Most established companies pay hefty dividends today, but income investors can do a lot better than the roughly 2% yield paid out by the broader market.
Below, Motley Fool investors highlight a few stocks that pay at least a full percentage point above that annual yield. Read on to find out why General Motors (NYSE:GM), Target (NYSE:TGT), and HCP (NYSE:PEAK) each deserve a spot on your income watchlist.
A dividend for the long haul
Jeremy Bowman (General Motors): A good dividend stock is hard to find these days. With the market near all-time highs and valuations stretched, yields have fallen, but one strong candidate for dividend investors to consider is General Motors.
The market has treated the automaker with skepticism since its IPO in 2010 following bankruptcy during the financial crisis, and it now trades at a price-to-earnings ratio of just 6.2, much cheaper than the S&P 500's valuation around 25. Cheap stocks often make for good dividend picks, and GM is no different. The stock offers a yield of 3.7%. While General Motors hasn't raised its dividend in two years, as the U.S. auto market appears to have reached its cyclical peak, the company still looks like it has a bright future ahead of it.
GM is coming off a quarter in which adjusted earnings per share increased 21%, driven by strong sales of its latest crossover models as well as pricing power and cost controls. The company has made smart investments in autonomous vehicle technology, acquiring Cruise Automation, for example, and partnering with Uber and Lyft. GM said recently it expects to have a fleet of autonomous vehicles ready for ride-hailing services as soon as next year.
After a year of flat earnings growth, the company sees profits increasing in 2019 when a new line of full-size pickups hits the market. GM also has a strong track record of beating analyst estimates. While the company may not raise its dividend until profits begin growing again, there's plenty of room to do so, as its payout ratio is just 23%.
One of retail's oldest dividends
Demitri Kalogeropoulos (Target): A rebounding stock price has sent Target's dividend below the recent peak of 4.6%, but income investors can still snap up shares of this retailer.
This isn't a robust growth stock right now. In fact, Target is on track to expand comparable-store sales by just 1% in 2017, which would mark only a minor uptick over the prior year's 0.5% decline. In addition, profits are being depressed by the company's investments in its digital sales channel and in improving the in-store shopping experience through, among other things, higher employee wages.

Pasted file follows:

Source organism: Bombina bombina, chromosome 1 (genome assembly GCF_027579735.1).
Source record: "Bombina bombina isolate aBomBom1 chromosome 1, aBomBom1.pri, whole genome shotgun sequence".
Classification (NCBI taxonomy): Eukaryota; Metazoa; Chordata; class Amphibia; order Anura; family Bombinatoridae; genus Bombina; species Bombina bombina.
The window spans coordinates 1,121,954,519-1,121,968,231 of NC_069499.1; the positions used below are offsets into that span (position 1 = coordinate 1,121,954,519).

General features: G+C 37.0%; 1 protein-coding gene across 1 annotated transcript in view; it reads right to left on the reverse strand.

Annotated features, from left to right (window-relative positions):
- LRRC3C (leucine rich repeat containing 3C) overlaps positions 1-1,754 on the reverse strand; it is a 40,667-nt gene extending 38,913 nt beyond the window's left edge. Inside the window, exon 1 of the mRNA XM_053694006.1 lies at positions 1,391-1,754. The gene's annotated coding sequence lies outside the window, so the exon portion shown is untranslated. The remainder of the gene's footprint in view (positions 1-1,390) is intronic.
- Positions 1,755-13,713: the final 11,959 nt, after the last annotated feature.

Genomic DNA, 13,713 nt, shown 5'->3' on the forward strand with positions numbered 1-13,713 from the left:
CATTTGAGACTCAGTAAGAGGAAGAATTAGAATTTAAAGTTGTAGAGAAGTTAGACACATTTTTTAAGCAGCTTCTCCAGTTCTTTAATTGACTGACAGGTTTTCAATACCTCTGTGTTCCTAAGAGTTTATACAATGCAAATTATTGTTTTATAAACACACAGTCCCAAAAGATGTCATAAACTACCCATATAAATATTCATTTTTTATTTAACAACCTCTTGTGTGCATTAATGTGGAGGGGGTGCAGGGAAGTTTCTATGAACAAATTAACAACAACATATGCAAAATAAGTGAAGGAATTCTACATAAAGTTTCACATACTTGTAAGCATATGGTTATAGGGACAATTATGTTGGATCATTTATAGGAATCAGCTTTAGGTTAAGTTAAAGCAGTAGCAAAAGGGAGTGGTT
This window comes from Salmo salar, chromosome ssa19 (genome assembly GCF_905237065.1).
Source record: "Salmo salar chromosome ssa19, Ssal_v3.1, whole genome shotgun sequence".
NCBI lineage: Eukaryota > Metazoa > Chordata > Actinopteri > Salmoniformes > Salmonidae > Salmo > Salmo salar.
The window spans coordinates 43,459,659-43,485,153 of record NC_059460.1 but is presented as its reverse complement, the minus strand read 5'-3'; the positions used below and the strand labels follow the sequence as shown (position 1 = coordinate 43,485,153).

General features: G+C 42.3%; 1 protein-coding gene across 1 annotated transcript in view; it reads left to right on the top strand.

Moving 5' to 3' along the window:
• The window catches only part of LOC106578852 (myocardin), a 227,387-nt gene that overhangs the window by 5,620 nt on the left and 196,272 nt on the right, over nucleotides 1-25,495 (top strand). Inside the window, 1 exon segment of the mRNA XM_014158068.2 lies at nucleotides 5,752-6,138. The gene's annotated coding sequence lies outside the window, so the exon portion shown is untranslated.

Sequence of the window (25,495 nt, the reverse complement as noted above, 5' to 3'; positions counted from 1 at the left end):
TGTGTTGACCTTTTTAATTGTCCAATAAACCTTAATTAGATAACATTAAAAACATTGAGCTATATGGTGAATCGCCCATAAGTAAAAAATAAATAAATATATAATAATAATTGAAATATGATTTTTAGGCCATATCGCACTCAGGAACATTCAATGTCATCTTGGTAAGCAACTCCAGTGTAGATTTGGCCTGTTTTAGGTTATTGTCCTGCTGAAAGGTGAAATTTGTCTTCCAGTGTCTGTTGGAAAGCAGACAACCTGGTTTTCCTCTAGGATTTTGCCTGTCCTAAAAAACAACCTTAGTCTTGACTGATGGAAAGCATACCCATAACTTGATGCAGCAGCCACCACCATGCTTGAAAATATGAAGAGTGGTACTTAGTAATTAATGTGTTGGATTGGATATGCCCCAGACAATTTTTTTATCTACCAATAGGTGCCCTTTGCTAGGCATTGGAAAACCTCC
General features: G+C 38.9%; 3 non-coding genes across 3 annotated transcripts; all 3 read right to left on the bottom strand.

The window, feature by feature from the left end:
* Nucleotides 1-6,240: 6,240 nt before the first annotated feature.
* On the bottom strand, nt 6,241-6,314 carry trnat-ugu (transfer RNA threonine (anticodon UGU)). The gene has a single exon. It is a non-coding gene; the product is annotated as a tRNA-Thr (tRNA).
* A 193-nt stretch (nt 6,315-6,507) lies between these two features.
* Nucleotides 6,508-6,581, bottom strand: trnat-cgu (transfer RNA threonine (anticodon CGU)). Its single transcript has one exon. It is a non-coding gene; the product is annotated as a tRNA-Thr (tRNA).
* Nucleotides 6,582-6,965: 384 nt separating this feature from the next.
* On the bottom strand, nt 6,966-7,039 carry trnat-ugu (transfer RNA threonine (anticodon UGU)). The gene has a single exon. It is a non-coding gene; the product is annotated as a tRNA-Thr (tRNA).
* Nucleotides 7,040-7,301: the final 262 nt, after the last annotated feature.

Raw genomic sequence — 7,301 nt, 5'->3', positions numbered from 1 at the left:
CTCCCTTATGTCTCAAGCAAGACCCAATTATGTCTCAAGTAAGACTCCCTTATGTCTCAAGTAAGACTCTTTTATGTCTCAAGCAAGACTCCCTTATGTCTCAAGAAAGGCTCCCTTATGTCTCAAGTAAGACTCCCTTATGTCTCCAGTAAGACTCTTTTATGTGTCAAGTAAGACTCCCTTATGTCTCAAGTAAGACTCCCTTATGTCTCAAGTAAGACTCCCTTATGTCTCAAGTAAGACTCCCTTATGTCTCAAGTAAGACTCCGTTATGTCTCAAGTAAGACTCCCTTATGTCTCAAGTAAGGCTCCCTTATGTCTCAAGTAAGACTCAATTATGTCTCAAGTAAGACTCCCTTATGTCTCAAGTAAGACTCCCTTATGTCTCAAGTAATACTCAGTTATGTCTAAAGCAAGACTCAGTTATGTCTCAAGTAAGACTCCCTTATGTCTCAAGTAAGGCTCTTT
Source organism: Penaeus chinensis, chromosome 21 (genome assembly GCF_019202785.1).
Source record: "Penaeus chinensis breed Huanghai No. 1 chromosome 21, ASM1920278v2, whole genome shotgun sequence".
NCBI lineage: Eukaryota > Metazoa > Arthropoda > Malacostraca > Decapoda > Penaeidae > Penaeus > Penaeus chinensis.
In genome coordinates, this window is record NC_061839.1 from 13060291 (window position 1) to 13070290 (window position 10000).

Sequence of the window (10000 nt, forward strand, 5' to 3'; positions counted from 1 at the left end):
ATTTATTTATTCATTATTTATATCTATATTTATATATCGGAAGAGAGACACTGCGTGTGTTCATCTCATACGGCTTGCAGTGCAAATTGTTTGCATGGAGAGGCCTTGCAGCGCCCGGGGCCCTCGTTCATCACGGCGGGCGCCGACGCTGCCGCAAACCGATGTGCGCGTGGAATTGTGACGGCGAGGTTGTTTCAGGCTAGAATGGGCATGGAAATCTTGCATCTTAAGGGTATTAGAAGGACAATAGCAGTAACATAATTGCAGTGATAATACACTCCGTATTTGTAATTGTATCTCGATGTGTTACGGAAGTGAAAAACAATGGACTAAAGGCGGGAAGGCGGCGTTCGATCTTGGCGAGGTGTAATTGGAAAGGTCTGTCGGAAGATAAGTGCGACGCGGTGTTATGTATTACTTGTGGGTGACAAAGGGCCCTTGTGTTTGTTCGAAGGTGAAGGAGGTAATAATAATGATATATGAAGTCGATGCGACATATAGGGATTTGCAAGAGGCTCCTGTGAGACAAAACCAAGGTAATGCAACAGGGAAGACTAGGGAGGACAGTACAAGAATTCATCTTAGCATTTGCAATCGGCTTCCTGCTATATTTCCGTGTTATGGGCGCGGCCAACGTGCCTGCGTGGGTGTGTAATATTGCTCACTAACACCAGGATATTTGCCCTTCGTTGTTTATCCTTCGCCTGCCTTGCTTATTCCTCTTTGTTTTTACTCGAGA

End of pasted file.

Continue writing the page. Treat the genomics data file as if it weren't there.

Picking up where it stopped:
Yet recent trends demonstrate that these investments are paying off for Target and imply that its large network of retailing locations still has value as consumers shift more of their spending online. Customer traffic shot up during the most recent holiday shopping period, and e-commerce sales spiked, too. Overall, comps rose by 3.4% to beat management's forecast of 1%.
Those modestly improving results make it likely that Target will have no problem funding its dividend for the foreseeable future. That payout has increased each year since the retailer went public in 1967 and today it takes up a comfortable 50% of annual earnings.
Time to consider this unloved healthcare stock
Neha Chamaria (HCP): HCP stock is down nearly 27% in the past year, as of this writing, pushing the healthcare real estate investment trust's (REIT) dividend yield to a hefty 6.5%. A couple of factors have weighed on the stock, including asset divestments and moves to reduce the company's reliance on one of its key clients, Brookdale Senior Living, which hurt HCP's top line and funds from operations (FFO) in 2017.
HCP, however, remains a great dividend stock -- especially at current prices. Thanks to aggressing restructuring, HCP is striving to build a high-quality, concentrated healthcare assets portfolio in medical offices, life science buildings, and senior housing that derives 95% of income from reliable private-pay sources. At the same time, the company is also cleaning up its balance sheet, having repaid debt worth $1.4 billion in FY 2017.
As for dividends, investors were worried when HCP lowered its quarterly dividend by 36% in 2016. In reality, it wasn't a dividend cut as my colleague Matthew Frankel explains here, but simply the result of HCP spinning off its skilled nursing properties into separate REIT, Quality Care Properties.
HCP paid out only 76% of its adjusted FFO in dividends last year, which isn't high for a REIT. With HCP guiding for FFO between $1.73 and $1.79 per share compared with $1.41 generated in FY 2017, there's little chance it won't be able to sustain dividends. In the longer run, HCP should be well-positioned to take advantage of increasing demand for healthcare from an aging population and reap income investors strong returns.